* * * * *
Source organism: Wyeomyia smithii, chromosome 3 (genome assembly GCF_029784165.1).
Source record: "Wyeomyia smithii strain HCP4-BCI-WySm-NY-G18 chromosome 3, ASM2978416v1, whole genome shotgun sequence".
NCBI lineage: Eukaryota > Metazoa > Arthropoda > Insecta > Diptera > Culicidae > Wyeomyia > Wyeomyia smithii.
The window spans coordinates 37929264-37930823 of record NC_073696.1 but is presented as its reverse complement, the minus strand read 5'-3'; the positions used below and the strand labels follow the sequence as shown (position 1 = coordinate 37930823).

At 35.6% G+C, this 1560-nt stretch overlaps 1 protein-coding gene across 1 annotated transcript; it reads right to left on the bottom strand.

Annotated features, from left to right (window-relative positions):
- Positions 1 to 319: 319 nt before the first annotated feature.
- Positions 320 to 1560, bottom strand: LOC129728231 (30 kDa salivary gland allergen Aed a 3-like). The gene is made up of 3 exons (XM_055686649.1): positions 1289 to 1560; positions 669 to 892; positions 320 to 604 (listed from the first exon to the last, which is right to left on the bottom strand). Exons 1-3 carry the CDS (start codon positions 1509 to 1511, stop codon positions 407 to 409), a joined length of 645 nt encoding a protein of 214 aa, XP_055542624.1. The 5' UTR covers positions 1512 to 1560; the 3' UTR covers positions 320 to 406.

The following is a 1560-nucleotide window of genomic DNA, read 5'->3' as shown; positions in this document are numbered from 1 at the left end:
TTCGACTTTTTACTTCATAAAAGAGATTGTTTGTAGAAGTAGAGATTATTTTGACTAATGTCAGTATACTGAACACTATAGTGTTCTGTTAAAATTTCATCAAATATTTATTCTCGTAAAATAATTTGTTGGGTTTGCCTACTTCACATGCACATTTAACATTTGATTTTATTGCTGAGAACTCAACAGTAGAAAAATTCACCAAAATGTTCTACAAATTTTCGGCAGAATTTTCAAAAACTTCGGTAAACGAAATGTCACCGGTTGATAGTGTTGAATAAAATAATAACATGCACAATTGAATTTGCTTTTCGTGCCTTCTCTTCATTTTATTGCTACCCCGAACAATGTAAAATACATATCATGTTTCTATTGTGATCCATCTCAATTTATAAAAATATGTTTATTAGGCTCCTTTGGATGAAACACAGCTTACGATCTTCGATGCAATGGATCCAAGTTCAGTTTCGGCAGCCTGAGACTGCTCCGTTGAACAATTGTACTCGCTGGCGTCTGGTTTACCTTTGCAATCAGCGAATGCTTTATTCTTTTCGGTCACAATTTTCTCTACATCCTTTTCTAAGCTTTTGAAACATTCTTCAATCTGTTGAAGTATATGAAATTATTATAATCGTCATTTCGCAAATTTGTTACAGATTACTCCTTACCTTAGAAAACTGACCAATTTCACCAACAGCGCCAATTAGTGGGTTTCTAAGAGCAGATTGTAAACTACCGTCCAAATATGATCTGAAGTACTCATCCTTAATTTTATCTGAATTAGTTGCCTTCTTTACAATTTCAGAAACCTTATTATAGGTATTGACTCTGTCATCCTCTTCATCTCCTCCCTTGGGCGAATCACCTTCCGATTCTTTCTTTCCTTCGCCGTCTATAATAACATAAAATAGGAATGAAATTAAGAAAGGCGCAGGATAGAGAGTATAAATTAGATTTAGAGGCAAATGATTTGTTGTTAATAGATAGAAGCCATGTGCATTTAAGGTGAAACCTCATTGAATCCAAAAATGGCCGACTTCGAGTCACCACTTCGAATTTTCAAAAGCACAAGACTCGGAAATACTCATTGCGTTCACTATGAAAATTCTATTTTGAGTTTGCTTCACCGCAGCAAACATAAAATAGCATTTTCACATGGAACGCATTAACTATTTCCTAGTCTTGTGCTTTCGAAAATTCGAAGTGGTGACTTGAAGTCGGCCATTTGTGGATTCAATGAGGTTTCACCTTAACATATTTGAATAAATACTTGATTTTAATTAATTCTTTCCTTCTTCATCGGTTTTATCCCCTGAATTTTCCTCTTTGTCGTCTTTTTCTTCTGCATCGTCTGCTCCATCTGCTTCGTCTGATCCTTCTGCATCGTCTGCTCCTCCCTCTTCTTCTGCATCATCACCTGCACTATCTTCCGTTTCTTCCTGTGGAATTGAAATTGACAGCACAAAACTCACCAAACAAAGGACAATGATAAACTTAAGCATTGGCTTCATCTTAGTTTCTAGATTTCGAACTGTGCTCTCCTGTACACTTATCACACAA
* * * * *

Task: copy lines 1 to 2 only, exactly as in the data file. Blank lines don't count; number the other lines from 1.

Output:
Source organism: Wyeomyia smithii, chromosome 3 (genome assembly GCF_029784165.1).
Source record: "Wyeomyia smithii strain HCP4-BCI-WySm-NY-G18 chromosome 3, ASM2978416v1, whole genome shotgun sequence".